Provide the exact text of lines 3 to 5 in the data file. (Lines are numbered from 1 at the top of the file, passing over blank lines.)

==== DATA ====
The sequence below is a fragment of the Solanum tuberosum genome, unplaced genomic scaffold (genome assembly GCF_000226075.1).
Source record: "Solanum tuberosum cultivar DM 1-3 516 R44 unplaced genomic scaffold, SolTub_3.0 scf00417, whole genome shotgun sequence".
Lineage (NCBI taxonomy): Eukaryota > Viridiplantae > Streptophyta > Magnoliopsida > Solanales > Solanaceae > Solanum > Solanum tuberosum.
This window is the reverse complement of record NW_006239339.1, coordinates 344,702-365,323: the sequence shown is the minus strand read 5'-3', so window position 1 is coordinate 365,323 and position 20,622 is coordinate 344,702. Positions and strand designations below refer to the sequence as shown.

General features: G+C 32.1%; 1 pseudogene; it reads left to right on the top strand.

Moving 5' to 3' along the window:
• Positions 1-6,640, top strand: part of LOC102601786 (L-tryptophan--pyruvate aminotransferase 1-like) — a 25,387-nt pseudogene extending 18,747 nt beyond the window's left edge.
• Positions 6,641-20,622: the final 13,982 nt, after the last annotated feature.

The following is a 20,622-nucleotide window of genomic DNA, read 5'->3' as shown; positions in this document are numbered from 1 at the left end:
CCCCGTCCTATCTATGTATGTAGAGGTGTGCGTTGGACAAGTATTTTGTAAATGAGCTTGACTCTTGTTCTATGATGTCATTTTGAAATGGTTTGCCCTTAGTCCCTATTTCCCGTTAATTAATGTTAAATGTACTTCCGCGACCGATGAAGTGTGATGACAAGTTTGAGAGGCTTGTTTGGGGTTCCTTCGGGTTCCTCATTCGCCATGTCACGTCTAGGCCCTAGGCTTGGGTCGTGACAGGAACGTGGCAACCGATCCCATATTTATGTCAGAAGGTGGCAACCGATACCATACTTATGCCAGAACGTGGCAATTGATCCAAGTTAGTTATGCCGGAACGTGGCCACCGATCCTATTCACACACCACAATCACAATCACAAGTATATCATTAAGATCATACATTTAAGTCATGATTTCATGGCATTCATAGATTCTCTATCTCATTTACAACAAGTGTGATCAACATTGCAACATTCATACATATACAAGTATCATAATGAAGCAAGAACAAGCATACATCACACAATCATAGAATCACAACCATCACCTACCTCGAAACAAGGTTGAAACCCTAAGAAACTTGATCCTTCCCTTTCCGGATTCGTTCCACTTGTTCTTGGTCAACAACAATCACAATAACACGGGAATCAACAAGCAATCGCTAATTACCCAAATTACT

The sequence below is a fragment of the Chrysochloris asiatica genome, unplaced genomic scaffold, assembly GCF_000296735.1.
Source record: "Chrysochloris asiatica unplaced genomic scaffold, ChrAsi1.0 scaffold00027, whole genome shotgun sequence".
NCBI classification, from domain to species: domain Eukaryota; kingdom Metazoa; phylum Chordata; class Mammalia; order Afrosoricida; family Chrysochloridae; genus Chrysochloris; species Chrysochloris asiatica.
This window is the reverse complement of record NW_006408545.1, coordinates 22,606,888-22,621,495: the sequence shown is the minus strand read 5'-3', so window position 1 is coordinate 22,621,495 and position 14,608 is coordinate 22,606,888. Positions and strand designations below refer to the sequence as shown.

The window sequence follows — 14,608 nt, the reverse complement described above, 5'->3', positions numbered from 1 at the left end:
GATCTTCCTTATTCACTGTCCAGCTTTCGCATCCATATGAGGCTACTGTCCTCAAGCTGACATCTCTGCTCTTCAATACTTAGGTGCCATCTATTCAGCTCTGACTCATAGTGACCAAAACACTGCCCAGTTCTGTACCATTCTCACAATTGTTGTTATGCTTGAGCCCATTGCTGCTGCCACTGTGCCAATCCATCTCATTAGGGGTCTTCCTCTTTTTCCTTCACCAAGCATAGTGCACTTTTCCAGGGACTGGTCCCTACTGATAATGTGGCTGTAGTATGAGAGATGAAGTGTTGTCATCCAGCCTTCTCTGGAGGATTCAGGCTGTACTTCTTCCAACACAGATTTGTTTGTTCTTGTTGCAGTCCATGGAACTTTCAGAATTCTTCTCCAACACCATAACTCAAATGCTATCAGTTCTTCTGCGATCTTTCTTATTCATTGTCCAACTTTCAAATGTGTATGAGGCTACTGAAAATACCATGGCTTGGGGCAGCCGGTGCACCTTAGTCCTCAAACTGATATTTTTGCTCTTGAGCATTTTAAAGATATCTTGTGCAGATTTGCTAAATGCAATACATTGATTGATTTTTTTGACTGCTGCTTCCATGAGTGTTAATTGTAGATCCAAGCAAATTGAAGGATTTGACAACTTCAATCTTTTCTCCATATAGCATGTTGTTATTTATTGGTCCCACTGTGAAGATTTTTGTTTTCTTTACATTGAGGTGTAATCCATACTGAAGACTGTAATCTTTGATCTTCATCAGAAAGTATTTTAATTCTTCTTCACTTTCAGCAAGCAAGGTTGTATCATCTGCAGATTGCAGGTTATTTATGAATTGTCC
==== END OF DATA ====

Lineage (NCBI taxonomy): Eukaryota > Viridiplantae > Streptophyta > Magnoliopsida > Solanales > Solanaceae > Solanum > Solanum tuberosum.
This window is the reverse complement of record NW_006239339.1, coordinates 344,702-365,323: the sequence shown is the minus strand read 5'-3', so window position 1 is coordinate 365,323 and position 20,622 is coordinate 344,702. Positions and strand designations below refer to the sequence as shown.

General features: G+C 32.1%; 1 pseudogene; it reads left to right on the top strand.